Success Tip: Focus on the Recipient When Sending Emails

4 steps for getting the most out of your email communications.

Nina Wagner
3 min readAug 12, 2021

How much time do you waste on back and forth emails? It starts with information, then clarification, then questions, then more clarification, then maybe finally an answer.

This is because when we write, we focus on the content of the communication, not the recipient of the information.

It’s time to change that. Starting right now, I challenge you to focus on the recipient first, and let that drive the content.

Here’s how:

Step 1: Start With Your Goal

First things first — what is the purpose of your email?

  • Do you want a response? Or is it information sharing?
  • Are you asking for feedback? Or do you want approval?

Make the goal known right away. I try to include it in the subject line, if not possible, then in the first paragraph of the email. That way, the recipient knows immediately what is expected of them and the lens through which they are processing the information that follows.

Step 2: Anticipate Their Requirements

Next, with the goal in mind, think about what the recipient needs in order to achieve your goal.

If you’re looking for a decision, focus on what contextual information is needed to make the decision.

  • Have you provided scope?
  • Have you provided context?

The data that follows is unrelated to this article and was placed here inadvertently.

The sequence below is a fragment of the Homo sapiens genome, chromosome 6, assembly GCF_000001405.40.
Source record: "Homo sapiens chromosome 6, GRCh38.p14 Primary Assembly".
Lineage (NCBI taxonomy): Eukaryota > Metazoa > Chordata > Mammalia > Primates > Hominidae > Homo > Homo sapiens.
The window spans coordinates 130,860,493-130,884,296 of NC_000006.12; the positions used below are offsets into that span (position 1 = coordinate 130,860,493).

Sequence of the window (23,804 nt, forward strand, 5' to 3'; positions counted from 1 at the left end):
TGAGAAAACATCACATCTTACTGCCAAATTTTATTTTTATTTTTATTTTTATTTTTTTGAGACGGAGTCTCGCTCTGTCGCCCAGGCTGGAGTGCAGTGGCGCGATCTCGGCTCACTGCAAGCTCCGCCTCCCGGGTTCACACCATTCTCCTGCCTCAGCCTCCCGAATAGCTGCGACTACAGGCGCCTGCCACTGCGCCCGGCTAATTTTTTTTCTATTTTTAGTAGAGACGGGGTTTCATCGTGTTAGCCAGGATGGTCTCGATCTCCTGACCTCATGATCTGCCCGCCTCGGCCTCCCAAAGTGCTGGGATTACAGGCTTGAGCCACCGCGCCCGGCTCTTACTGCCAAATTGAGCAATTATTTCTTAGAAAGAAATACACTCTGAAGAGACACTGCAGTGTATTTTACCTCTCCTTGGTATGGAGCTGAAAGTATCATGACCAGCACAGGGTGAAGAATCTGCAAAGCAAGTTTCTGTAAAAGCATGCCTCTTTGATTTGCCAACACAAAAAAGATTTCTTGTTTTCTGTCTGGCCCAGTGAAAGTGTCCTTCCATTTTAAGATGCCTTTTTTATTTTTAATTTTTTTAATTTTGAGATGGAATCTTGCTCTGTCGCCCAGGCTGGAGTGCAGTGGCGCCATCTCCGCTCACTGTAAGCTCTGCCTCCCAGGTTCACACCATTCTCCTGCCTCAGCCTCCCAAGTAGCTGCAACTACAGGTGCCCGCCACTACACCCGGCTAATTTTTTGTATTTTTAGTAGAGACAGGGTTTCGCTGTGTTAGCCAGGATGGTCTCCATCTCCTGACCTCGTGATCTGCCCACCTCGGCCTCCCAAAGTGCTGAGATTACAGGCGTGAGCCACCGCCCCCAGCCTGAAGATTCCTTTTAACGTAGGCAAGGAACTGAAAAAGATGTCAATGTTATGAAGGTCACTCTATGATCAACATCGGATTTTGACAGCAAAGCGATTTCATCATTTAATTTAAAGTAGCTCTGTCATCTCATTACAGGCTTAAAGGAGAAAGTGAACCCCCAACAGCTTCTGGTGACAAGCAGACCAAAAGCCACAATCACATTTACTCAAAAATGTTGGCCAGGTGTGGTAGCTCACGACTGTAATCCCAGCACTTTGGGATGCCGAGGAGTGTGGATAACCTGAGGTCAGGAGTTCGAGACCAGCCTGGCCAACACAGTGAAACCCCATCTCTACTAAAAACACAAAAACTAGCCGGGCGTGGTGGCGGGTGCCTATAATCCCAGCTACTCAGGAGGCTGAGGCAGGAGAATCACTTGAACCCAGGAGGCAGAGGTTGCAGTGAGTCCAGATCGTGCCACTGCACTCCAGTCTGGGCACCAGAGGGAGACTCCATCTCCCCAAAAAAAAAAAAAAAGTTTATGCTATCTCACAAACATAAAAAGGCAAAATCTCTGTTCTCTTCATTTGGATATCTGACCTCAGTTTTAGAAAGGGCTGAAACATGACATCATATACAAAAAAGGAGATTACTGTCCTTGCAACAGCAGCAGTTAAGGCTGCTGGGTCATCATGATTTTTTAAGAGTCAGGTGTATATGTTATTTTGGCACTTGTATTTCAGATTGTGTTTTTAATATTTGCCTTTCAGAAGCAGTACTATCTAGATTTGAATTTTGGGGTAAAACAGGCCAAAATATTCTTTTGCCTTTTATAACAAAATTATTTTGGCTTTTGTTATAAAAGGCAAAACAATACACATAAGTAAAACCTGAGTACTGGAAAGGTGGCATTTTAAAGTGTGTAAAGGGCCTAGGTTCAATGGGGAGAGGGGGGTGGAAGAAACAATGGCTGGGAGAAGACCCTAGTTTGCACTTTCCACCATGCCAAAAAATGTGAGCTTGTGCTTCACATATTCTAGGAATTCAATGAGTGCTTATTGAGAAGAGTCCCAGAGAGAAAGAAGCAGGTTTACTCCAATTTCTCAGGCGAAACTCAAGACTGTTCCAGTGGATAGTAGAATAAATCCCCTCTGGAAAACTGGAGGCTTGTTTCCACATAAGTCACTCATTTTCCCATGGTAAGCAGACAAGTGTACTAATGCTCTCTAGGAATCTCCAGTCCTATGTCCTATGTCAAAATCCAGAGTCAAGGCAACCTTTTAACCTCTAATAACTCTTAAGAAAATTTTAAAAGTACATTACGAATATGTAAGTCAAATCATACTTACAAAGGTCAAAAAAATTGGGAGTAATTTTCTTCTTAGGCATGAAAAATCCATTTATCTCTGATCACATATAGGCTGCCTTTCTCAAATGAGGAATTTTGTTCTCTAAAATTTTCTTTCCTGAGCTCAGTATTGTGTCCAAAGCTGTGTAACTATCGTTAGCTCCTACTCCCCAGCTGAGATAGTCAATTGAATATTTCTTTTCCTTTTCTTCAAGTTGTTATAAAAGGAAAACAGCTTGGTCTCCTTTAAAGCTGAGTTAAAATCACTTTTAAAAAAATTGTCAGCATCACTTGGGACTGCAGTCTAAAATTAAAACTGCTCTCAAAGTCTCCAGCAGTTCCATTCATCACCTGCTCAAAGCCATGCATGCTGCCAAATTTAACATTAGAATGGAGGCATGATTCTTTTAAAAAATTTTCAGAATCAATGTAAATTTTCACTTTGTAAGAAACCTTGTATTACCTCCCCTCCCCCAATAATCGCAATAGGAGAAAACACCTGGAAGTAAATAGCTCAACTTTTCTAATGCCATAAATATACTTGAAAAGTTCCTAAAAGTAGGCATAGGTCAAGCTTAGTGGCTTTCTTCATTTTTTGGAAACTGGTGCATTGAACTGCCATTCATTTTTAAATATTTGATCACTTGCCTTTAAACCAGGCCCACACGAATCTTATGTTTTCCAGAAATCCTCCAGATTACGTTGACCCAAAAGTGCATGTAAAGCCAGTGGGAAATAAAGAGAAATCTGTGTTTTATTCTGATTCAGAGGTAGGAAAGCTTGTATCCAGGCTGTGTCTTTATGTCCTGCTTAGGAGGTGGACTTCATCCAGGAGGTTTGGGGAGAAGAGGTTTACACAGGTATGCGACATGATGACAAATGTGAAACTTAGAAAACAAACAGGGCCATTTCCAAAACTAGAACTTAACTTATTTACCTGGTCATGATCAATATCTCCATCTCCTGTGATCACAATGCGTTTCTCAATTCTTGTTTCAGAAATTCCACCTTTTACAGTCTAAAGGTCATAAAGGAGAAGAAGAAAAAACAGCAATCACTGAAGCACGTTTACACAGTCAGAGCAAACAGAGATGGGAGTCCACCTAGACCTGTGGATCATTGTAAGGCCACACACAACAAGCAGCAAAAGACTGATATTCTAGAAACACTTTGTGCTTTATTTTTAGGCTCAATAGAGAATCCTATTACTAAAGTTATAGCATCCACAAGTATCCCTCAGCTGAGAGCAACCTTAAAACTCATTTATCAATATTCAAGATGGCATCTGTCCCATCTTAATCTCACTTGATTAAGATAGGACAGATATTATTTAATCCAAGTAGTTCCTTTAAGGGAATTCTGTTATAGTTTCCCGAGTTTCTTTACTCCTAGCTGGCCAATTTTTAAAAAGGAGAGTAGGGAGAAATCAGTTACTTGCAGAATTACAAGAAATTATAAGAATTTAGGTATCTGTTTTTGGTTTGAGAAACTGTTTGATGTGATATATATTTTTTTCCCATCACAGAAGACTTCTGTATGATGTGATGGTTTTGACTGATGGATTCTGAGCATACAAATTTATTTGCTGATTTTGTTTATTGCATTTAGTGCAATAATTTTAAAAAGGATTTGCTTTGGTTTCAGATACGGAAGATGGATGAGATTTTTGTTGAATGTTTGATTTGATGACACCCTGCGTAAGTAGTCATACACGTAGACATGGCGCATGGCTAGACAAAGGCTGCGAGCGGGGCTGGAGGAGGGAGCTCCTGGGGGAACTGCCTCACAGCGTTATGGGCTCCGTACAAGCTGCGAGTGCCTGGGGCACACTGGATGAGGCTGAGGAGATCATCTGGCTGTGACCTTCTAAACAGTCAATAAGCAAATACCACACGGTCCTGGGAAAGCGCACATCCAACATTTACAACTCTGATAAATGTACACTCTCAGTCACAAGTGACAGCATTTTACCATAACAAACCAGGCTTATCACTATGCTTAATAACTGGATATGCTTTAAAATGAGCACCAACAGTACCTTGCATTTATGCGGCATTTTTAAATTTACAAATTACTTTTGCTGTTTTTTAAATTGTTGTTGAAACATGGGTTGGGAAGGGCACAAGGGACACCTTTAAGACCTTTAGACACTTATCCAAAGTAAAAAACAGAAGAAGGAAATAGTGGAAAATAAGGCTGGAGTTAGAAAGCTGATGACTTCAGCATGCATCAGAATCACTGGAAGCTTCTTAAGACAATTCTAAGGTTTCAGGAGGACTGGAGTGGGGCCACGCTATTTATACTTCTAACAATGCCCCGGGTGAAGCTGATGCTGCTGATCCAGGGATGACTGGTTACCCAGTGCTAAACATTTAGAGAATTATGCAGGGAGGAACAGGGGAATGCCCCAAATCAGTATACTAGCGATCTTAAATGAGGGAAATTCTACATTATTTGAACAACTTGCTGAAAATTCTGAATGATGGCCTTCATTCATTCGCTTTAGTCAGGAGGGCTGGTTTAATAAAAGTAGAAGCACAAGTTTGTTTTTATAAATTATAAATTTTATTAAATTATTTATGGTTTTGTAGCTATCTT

• Have you provided the necessary details to make it explicitly clear what’s involved? Is there any supporting data you should attach?
  • Have you included the cost/benefit details?
  • Are there any alternatives that you need to include?
  • Is there any other information they might need to reach their decision?

My goal is to avoid back and forth. By putting myself in the recipients shoes, and anticipating their follow-up questions, my communications include everything that’s needed to achieve my goal.

Step 3: Make It Clear and Concise

The risk with including the details is that the communication can become lengthy. With that in mind, eliminate unnecessary fluff and repetition, and use formatting to make the text easy to navigate.

Don’t hesitate to use sub-heads, to bold or underline (just don’t over do it), and I’ll even highlight the most important details.

Keep in mind, there is always a chance that your recipient is going to scan the communication on their phone while on the go. Make it easy for them to digest the information in any setting, from any device.

Step 4: Proof Read

One sure fire way to ruin your email, even a thoughtful one, is poor writing skills. Before you hit send, reread your message. Take a minute to proof your work, use the spell check function, and clean up any errors.

This shows consideration for the recipient, and that you take pride in your words. It only takes a second, but it makes a big difference.

Try It Today

Try this with the next goal oriented email you write. Four steps, not a lot of extra time:

  1. Start with your goal
  2. Anticipate the recipients requirements
  3. Make it clear and concise
  4. Proof Read

Email is a great tool; it allows us to engage anytime, anywhere. It’s a powerful medium that can help make collaboration, and decision making, way faster and easier (cheers to avoiding unnecessary meetings). BUT it can often be misused or underutilized.

By focusing on the recipient, you’re setting yourself up to achieve your goal and avoid wasted time. Plus, added benefit… you’re building confidence with your recipients!



Nina Wagner

People First Leader | Personal Growth Obsessed | Just Trying to Figure It Out